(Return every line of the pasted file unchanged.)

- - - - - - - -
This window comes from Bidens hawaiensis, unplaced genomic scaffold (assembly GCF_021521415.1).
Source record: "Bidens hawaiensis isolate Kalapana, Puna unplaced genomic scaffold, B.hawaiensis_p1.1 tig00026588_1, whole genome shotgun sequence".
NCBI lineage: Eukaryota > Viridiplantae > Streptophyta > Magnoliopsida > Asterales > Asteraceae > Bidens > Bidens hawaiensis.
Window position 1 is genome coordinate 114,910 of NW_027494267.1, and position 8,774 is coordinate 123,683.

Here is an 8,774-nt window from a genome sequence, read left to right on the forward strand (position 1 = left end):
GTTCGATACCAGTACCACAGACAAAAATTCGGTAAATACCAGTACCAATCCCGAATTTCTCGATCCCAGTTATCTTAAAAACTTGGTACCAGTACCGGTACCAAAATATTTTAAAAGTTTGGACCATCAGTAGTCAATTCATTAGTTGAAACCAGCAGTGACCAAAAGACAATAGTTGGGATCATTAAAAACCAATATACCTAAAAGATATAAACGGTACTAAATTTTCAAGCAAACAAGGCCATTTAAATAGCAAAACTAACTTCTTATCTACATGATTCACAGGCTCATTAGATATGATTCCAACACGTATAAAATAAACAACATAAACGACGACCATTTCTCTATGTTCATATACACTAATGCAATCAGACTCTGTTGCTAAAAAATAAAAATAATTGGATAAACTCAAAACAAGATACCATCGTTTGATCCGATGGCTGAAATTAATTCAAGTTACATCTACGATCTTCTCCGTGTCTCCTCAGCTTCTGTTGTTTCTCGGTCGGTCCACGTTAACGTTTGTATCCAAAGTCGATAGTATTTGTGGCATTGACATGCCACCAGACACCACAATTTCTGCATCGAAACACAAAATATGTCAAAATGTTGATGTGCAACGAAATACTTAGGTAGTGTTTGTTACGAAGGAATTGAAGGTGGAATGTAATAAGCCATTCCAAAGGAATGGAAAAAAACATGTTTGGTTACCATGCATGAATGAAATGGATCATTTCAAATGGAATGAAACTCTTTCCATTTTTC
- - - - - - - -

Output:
This window comes from Bidens hawaiensis, unplaced genomic scaffold (assembly GCF_021521415.1).
Source record: "Bidens hawaiensis isolate Kalapana, Puna unplaced genomic scaffold, B.hawaiensis_p1.1 tig00026588_1, whole genome shotgun sequence".
NCBI lineage: Eukaryota > Viridiplantae > Streptophyta > Magnoliopsida > Asterales > Asteraceae > Bidens > Bidens hawaiensis.
Window position 1 is genome coordinate 114,910 of NW_027494267.1, and position 8,774 is coordinate 123,683.

Here is an 8,774-nt window from a genome sequence, read left to right on the forward strand (position 1 = left end):
GTTCGATACCAGTACCACAGACAAAAATTCGGTAAATACCAGTACCAATCCCGAATTTCTCGATCCCAGTTATCTTAAAAACTTGGTACCAGTACCGGTACCAAAATATTTTAAAAGTTTGGACCATCAGTAGTCAATTCATTAGTTGAAACCAGCAGTGACCAAAAGACAATAGTTGGGATCATTAAAAACCAATATACCTAAAAGATATAAACGGTACTAAATTTTCAAGCAAACAAGGCCATTTAAATAGCAAAACTAACTTCTTATCTACATGATTCACAGGCTCATTAGATATGATTCCAACACGTATAAAATAAACAACATAAACGACGACCATTTCTCTATGTTCATATACACTAATGCAATCAGACTCTGTTGCTAAAAAATAAAAATAATTGGATAAACTCAAAACAAGATACCATCGTTTGATCCGATGGCTGAAATTAATTCAAGTTACATCTACGATCTTCTCCGTGTCTCCTCAGCTTCTGTTGTTTCTCGGTCGGTCCACGTTAACGTTTGTATCCAAAGTCGATAGTATTTGTGGCATTGACATGCCACCAGACACCACAATTTCTGCATCGAAACACAAAATATGTCAAAATGTTGATGTGCAACGAAATACTTAGGTAGTGTTTGTTACGAAGGAATTGAAGGTGGAATGTAATAAGCCATTCCAAAGGAATGGAAAAAAACATGTTTGGTTACCATGCATGAATGAAATGGATCATTTCAAATGGAATGAAACTCTTTCCATTTTTC